Quentin Massys(approx. 1466-1530
Quentin Matsys (Dutch: Quinten Matsijs) (1466–1529) was a painter in the Flemish tradition and a founder of the Antwerp school. He was born at Leuven, where legend states he was trained as an ironsmith before becoming a painter. Matsys was active in Antwerp for over 20 years, creating numerous works with religious roots and satirical tendencies.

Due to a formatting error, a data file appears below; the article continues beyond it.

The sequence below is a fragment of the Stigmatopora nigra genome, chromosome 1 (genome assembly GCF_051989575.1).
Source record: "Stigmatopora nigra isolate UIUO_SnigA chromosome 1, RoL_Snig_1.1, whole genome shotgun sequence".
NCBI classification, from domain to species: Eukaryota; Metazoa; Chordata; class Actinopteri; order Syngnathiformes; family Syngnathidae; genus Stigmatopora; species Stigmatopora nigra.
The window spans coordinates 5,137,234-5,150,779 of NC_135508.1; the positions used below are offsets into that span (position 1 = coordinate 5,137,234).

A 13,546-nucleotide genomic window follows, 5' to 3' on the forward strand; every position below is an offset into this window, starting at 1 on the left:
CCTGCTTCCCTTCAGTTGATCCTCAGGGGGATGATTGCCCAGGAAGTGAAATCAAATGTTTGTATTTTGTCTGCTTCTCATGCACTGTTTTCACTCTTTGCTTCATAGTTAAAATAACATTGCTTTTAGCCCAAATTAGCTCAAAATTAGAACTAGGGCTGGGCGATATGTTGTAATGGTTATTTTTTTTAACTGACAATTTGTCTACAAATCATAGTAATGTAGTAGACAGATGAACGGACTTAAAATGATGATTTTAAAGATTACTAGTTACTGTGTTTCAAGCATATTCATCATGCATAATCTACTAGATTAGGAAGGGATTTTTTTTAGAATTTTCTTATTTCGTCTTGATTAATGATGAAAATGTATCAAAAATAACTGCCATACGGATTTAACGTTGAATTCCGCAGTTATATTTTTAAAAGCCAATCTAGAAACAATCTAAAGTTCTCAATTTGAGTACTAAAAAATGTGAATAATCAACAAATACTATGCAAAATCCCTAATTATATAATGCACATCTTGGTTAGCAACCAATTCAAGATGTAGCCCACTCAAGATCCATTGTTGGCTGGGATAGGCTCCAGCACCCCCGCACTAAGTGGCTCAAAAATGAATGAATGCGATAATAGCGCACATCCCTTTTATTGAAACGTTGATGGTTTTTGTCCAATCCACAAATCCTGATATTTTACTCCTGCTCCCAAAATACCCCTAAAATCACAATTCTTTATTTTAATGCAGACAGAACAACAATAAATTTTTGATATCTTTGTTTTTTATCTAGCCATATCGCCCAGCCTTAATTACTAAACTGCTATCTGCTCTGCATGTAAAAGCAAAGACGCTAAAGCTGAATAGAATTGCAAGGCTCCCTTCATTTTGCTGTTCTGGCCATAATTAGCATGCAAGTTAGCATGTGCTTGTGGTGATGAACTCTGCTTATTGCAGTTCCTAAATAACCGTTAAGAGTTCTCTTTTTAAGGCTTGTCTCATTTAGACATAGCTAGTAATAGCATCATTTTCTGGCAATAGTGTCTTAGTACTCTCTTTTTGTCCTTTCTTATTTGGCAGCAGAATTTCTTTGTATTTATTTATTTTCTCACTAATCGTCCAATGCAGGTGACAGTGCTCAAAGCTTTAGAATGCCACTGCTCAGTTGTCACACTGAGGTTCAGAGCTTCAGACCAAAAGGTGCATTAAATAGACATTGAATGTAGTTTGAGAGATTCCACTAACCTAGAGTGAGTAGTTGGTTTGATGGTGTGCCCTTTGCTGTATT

During the greater part of the 15th century, the centres in which the painters of the Low Countries most congregated were Tournai, Bruges, Ghent and Brussels. Leuven gained prominence toward the close of this period, employing workmen from all of the crafts including Matsys. Not until the beginning of the 16th century did Antwerp take the lead which it afterward maintained against Bruges, Ghent, Brussels, Mechelen and Leuven. Because no guild records were kept prior to 1494 in Leuven there is no concrete proof that Matsys attained his master's status there; however, historians generally accept this to be the location of his early training because there he had not been previously registered in Antwerp as an apprentice. As a member of Antwerp's Guild of Saint Luke, Matsysis considered to be one of its first notable artists. Existing records of guild laws and regulations from the 16th century indicate that it is highly unlikely that Matsys was self taught, despite accounts in Carel van Mander's Schilderboek (1604) stating that Matsys studied under no artist.